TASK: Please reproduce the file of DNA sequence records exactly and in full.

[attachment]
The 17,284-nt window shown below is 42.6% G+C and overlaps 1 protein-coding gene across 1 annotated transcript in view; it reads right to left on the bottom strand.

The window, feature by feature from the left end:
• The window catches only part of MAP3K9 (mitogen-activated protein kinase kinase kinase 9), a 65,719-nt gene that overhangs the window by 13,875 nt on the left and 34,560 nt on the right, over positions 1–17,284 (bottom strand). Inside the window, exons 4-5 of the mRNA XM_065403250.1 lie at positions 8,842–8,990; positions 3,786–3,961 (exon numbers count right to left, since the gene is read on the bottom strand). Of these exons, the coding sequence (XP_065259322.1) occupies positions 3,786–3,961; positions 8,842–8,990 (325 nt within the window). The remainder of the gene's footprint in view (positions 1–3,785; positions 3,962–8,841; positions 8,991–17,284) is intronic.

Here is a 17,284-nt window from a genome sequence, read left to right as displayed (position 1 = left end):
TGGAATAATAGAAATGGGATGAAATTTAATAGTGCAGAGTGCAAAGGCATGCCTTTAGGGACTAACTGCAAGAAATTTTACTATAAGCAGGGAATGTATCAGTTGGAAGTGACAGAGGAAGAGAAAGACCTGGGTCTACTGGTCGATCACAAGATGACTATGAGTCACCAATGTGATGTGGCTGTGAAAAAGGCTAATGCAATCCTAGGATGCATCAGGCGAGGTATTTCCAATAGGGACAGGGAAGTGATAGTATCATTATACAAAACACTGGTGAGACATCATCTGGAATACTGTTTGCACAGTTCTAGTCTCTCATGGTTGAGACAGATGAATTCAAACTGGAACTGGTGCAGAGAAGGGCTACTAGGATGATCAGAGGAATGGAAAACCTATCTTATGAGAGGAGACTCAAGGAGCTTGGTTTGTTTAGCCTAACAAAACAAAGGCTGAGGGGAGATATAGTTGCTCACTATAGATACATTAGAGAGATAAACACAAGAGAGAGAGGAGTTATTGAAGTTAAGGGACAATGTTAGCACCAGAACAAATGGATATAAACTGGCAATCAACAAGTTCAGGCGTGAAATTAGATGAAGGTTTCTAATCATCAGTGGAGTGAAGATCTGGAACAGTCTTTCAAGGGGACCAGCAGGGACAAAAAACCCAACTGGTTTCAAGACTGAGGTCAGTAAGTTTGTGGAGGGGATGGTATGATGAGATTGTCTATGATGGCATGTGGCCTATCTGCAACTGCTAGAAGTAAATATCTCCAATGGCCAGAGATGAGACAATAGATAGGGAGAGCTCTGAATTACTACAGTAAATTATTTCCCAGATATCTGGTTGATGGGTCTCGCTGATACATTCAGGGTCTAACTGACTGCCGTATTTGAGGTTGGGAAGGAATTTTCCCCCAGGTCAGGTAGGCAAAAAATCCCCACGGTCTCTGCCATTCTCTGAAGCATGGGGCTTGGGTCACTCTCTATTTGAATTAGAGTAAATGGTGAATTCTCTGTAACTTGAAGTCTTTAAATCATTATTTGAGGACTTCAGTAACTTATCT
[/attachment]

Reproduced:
The 17,284-nt window shown below is 42.6% G+C and overlaps 1 protein-coding gene across 1 annotated transcript in view; it reads right to left on the bottom strand.

The window, feature by feature from the left end:
• The window catches only part of MAP3K9 (mitogen-activated protein kinase kinase kinase 9), a 65,719-nt gene that overhangs the window by 13,875 nt on the left and 34,560 nt on the right, over positions 1–17,284 (bottom strand). Inside the window, exons 4-5 of the mRNA XM_065403250.1 lie at positions 8,842–8,990; positions 3,786–3,961 (exon numbers count right to left, since the gene is read on the bottom strand). Of these exons, the coding sequence (XP_065259322.1) occupies positions 3,786–3,961; positions 8,842–8,990 (325 nt within the window). The remainder of the gene's footprint in view (positions 1–3,785; positions 3,962–8,841; positions 8,991–17,284) is intronic.

Here is a 17,284-nt window from a genome sequence, read left to right as displayed (position 1 = left end):
TGGAATAATAGAAATGGGATGAAATTTAATAGTGCAGAGTGCAAAGGCATGCCTTTAGGGACTAACTGCAAGAAATTTTACTATAAGCAGGGAATGTATCAGTTGGAAGTGACAGAGGAAGAGAAAGACCTGGGTCTACTGGTCGATCACAAGATGACTATGAGTCACCAATGTGATGTGGCTGTGAAAAAGGCTAATGCAATCCTAGGATGCATCAGGCGAGGTATTTCCAATAGGGACAGGGAAGTGATAGTATCATTATACAAAACACTGGTGAGACATCATCTGGAATACTGTTTGCACAGTTCTAGTCTCTCATGGTTGAGACAGATGAATTCAAACTGGAACTGGTGCAGAGAAGGGCTACTAGGATGATCAGAGGAATGGAAAACCTATCTTATGAGAGGAGACTCAAGGAGCTTGGTTTGTTTAGCCTAACAAAACAAAGGCTGAGGGGAGATATAGTTGCTCACTATAGATACATTAGAGAGATAAACACAAGAGAGAGAGGAGTTATTGAAGTTAAGGGACAATGTTAGCACCAGAACAAATGGATATAAACTGGCAATCAACAAGTTCAGGCGTGAAATTAGATGAAGGTTTCTAATCATCAGTGGAGTGAAGATCTGGAACAGTCTTTCAAGGGGACCAGCAGGGACAAAAAACCCAACTGGTTTCAAGACTGAGGTCAGTAAGTTTGTGGAGGGGATGGTATGATGAGATTGTCTATGATGGCATGTGGCCTATCTGCAACTGCTAGAAGTAAATATCTCCAATGGCCAGAGATGAGACAATAGATAGGGAGAGCTCTGAATTACTACAGTAAATTATTTCCCAGATATCTGGTTGATGGGTCTCGCTGATACATTCAGGGTCTAACTGACTGCCGTATTTGAGGTTGGGAAGGAATTTTCCCCCAGGTCAGGTAGGCAAAAAATCCCCACGGTCTCTGCCATTCTCTGAAGCATGGGGCTTGGGTCACTCTCTATTTGAATTAGAGTAAATGGTGAATTCTCTGTAACTTGAAGTCTTTAAATCATTATTTGAGGACTTCAGTAACTTATCT